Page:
The other animal that I was particularly sympathetic to was the Red Panda, or as it's otherwise known - the Lesser Panda. It was really looked like it struggled... but the interesting thing about the Red Panda enclosure is that there's actually two that are separated by the footpath... with only a log allowing the Panda to walk over everyone's head to move between the two. Still today, the poor Panda didn't do a whole heap of moving.

It did however give us all an honest appraisal - and the verdict wasn't good.

The real attraction for me was the Polar Bear show. I have to admit that these massive animals are one of my favourites. Why - well if you've ever seen a Polar Bear swimming under water you'd understand. They're amazing things to see under water, freed of their huge weight. Of course - above water they're pretty awesome too. In a BIG way.

Forget about the Angry Birds - you would definitely not want to make one of these babies upset with you. I thought it quite disturbing to have the windows so close to the bears. They seemed to have an unhealthy interest in us snacks visitors behind the glass.

Now the main attraction is the pool which is opened up regularly - however - there is often a very long queue to get into the observation area. And I mean a long queue. It took us maybe over 30 minutes of lining up (actually, at least this amount). The thing is that they let people in for about 10 minutes at a time, and then you get moved along. It does feel a little like a conveyor belt at times, but I suppose there's few things that can be done given how popular they are.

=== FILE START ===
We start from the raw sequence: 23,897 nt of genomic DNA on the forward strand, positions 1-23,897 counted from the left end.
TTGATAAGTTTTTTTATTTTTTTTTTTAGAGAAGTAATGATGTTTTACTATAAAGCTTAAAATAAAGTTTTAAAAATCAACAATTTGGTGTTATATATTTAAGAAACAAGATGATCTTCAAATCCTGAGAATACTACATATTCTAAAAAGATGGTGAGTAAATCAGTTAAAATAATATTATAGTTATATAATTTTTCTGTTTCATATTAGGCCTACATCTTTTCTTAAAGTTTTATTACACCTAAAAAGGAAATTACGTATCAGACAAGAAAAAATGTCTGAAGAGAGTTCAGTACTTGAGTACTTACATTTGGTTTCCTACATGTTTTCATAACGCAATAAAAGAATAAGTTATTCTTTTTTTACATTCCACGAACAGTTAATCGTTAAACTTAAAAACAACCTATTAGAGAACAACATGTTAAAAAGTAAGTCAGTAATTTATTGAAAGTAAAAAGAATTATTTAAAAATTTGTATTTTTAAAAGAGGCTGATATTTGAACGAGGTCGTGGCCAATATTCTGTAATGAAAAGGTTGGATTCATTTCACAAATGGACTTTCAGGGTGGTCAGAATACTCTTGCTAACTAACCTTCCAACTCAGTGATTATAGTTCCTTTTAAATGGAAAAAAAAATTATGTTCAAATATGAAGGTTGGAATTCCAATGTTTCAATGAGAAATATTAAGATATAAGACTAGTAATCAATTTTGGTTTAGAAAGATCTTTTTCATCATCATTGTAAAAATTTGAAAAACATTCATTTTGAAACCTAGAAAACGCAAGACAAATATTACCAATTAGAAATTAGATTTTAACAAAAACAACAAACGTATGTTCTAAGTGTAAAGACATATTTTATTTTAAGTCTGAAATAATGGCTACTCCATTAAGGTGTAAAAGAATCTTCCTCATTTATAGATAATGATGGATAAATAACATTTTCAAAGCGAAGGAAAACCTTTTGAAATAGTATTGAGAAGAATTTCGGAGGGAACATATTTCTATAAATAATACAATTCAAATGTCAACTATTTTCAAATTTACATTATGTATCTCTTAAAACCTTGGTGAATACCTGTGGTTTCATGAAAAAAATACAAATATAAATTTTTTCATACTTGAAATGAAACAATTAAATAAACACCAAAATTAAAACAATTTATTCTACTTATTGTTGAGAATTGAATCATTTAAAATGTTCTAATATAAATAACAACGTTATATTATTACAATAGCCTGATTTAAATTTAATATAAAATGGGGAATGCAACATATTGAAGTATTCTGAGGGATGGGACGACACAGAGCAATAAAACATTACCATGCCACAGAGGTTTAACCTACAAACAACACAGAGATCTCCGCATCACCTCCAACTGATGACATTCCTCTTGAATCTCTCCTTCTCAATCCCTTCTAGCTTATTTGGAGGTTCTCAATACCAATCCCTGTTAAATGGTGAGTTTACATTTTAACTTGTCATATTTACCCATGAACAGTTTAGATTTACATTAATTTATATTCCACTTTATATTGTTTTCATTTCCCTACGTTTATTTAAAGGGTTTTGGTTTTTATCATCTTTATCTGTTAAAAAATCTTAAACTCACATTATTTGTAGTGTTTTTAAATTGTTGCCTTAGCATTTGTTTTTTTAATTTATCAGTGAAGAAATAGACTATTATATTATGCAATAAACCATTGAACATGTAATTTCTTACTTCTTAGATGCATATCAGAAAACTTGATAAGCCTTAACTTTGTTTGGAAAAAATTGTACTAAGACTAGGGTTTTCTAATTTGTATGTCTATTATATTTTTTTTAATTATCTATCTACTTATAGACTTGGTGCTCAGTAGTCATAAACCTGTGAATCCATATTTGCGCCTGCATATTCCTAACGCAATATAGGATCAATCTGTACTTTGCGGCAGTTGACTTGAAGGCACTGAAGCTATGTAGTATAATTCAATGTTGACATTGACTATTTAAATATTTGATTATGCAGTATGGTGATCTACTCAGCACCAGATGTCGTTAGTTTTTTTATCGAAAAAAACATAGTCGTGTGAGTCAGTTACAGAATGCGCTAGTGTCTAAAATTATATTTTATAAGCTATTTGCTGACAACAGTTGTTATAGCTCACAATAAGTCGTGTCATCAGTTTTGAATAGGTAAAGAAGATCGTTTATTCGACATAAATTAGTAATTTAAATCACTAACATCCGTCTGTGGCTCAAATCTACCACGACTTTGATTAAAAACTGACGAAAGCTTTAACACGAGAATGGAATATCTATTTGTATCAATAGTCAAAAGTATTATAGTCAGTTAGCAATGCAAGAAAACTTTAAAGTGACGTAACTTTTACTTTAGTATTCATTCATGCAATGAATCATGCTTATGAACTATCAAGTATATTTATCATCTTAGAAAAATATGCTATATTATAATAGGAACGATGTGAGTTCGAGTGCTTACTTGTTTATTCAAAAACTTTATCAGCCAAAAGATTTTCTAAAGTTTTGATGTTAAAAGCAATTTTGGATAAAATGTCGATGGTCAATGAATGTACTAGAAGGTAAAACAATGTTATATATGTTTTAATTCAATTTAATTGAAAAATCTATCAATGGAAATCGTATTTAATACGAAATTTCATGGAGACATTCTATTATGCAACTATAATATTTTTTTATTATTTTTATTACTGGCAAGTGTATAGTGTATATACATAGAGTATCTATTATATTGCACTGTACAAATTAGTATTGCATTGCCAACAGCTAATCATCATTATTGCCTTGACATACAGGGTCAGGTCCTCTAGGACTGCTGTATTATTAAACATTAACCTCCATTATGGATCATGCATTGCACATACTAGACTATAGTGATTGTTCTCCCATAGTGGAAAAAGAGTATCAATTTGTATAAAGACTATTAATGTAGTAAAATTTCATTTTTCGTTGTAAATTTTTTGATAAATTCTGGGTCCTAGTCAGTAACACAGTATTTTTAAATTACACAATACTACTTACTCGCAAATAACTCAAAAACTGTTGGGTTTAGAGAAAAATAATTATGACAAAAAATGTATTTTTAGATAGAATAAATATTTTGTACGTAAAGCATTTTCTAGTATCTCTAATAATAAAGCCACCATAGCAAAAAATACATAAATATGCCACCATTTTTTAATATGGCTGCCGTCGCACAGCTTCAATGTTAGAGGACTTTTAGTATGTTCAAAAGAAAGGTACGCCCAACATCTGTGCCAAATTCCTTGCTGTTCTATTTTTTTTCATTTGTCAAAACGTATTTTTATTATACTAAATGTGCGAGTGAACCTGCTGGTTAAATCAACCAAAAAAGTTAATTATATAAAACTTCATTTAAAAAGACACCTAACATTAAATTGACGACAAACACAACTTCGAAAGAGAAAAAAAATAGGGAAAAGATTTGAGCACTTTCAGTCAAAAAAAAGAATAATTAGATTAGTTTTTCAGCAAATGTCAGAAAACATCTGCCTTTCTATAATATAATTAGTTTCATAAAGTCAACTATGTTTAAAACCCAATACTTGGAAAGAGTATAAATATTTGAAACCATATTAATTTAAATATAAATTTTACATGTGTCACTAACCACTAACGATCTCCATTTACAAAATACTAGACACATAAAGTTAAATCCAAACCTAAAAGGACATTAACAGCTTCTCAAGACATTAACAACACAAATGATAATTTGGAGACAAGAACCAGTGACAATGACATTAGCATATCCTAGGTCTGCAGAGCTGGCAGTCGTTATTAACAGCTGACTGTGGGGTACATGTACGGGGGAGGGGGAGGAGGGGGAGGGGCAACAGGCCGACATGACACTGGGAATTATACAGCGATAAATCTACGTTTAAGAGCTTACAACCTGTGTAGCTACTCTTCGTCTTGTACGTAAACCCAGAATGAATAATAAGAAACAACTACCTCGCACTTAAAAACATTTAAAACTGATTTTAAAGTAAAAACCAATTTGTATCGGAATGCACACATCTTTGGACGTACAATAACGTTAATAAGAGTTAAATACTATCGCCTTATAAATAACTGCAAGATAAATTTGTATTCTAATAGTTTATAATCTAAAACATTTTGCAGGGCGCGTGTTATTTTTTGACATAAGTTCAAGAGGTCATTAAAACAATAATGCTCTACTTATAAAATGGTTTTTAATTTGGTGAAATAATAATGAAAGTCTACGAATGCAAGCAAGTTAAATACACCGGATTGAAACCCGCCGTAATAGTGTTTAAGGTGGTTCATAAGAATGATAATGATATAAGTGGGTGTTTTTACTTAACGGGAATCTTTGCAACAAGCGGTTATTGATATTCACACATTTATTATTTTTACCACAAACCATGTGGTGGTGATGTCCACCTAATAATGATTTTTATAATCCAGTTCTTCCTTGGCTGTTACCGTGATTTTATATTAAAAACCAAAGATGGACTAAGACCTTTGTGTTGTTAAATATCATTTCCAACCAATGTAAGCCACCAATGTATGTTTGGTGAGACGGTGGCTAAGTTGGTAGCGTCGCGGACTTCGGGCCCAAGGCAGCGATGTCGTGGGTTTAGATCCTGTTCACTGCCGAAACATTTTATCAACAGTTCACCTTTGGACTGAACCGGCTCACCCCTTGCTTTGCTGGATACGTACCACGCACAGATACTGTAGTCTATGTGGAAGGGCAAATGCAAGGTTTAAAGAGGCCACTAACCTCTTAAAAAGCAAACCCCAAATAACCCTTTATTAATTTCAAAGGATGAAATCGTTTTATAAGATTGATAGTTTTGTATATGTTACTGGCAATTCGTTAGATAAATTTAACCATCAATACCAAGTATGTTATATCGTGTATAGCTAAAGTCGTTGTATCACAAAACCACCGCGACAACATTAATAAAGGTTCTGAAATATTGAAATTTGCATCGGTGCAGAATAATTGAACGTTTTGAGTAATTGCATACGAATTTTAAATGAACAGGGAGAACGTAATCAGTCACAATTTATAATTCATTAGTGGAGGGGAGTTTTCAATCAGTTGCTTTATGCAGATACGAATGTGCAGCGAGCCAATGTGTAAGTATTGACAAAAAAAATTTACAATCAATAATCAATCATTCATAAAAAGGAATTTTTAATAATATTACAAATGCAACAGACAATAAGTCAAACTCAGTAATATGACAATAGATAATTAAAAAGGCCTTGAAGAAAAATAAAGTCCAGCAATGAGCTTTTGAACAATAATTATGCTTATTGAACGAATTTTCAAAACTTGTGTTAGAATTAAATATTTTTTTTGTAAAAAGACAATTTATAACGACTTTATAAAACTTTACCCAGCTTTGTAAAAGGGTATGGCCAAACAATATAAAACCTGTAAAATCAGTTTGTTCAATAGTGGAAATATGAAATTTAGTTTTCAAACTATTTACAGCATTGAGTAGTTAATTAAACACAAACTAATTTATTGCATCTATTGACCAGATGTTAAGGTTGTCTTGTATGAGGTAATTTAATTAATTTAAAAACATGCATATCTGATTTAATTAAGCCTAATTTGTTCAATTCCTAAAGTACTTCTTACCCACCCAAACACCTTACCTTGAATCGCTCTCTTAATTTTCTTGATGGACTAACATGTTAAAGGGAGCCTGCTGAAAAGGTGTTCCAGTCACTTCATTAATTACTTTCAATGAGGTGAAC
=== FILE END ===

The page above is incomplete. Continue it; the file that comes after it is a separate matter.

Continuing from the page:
And it is worth it. It's amazing seeing these great creatures being so  flexible and yes graceful under water. And there's always plenty of fish being thrown in to keep the Polar Bear interested.

Whilst I might not have been getting good photos (the windows can be deceptive for the autofocus on cameras, and manually focusing proved very hit-and-miss with emphasis on miss).

Still hopefully you get some feel for how they go... lots of fun (if you can stand being like a sardine...with the human press). 

One of the funny things was that we gave one of the cameras to Otousan to take photos whilst I used the DSLR and T-chan used the video camera. It was interesting to see some of the photos - but much appreciated Otousan!

Some of the photos were just a little too - er - personal however. Although I do have to admit that Polar Bear bottoms are very cute. Or is it just me?

Of course, if you want to get really up close and personal, there's always the rather obliging (and stuffed) Polar Bear out the back. They're a beautiful animal however, and I'd always search out Polar Bears wherever I go. Although I wasn't that keen to wait around as much as we did - especially in the heat which had started to get quite oppressive.

Now we're about halfway through the visit to Asahiyama Zoo... and L-kun was getting just a little trigger happy. So I'd better call it quits for the moment, and finish off this post over the next day or so. Until that time... go ahead, make my day!


  1. Love the first picture of the Polar Bear. Great capture! I've heard a lot about this zoo but haven't had the chance to check it out yet. Hopefully one day :)

    Japan Australia

  2. Ben, I LOVE zoos! I know, some people don't like the inhumanity of it...but I just love seeing the animals. And these pictures are fantastic! Thanks so much for sharing.

  3. Hi J_A and Angie... Thanks. Well I have mixed feelings about zoos, as I tend to think that they're generally too small. However, I do think that it's nice to be able to see animals in the flesh. I think it depends on the Zoo.

    Actually - I've been kinda on the busy side (and have just got a cold on top from travelling and this good Spring weather). Part 2 should be along any time now. *yawn* if I can wake up properly.